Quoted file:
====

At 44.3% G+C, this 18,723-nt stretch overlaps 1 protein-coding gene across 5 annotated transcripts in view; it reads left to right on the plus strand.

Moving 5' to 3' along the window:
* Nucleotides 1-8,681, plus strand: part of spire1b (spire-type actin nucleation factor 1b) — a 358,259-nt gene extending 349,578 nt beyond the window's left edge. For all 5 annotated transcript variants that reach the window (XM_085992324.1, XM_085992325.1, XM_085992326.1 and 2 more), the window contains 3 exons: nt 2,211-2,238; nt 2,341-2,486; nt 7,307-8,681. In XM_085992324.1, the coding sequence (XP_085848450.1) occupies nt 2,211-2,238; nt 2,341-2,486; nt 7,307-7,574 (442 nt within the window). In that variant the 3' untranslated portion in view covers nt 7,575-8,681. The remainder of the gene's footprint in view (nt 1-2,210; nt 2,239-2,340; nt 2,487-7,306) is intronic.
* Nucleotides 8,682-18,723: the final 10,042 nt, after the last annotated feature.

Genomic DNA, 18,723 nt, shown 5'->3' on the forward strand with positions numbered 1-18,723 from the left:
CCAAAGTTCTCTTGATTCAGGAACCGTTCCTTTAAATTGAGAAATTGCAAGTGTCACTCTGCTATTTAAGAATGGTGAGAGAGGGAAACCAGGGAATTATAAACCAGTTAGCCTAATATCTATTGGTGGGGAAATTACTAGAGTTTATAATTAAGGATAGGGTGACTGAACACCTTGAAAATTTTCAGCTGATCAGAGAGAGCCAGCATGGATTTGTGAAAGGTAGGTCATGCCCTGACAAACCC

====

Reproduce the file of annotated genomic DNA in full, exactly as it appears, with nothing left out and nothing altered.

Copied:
At 44.3% G+C, this 18,723-nt stretch overlaps 1 protein-coding gene across 5 annotated transcripts in view; it reads left to right on the plus strand.

Moving 5' to 3' along the window:
* Nucleotides 1-8,681, plus strand: part of spire1b (spire-type actin nucleation factor 1b) — a 358,259-nt gene extending 349,578 nt beyond the window's left edge. For all 5 annotated transcript variants that reach the window (XM_085992324.1, XM_085992325.1, XM_085992326.1 and 2 more), the window contains 3 exons: nt 2,211-2,238; nt 2,341-2,486; nt 7,307-8,681. In XM_085992324.1, the coding sequence (XP_085848450.1) occupies nt 2,211-2,238; nt 2,341-2,486; nt 7,307-7,574 (442 nt within the window). In that variant the 3' untranslated portion in view covers nt 7,575-8,681. The remainder of the gene's footprint in view (nt 1-2,210; nt 2,239-2,340; nt 2,487-7,306) is intronic.
* Nucleotides 8,682-18,723: the final 10,042 nt, after the last annotated feature.

Genomic DNA, 18,723 nt, shown 5'->3' on the forward strand with positions numbered 1-18,723 from the left:
CCAAAGTTCTCTTGATTCAGGAACCGTTCCTTTAAATTGAGAAATTGCAAGTGTCACTCTGCTATTTAAGAATGGTGAGAGAGGGAAACCAGGGAATTATAAACCAGTTAGCCTAATATCTATTGGTGGGGAAATTACTAGAGTTTATAATTAAGGATAGGGTGACTGAACACCTTGAAAATTTTCAGCTGATCAGAGAGAGCCAGCATGGATTTGTGAAAGGTAGGTCATGCCCTGACAAACCC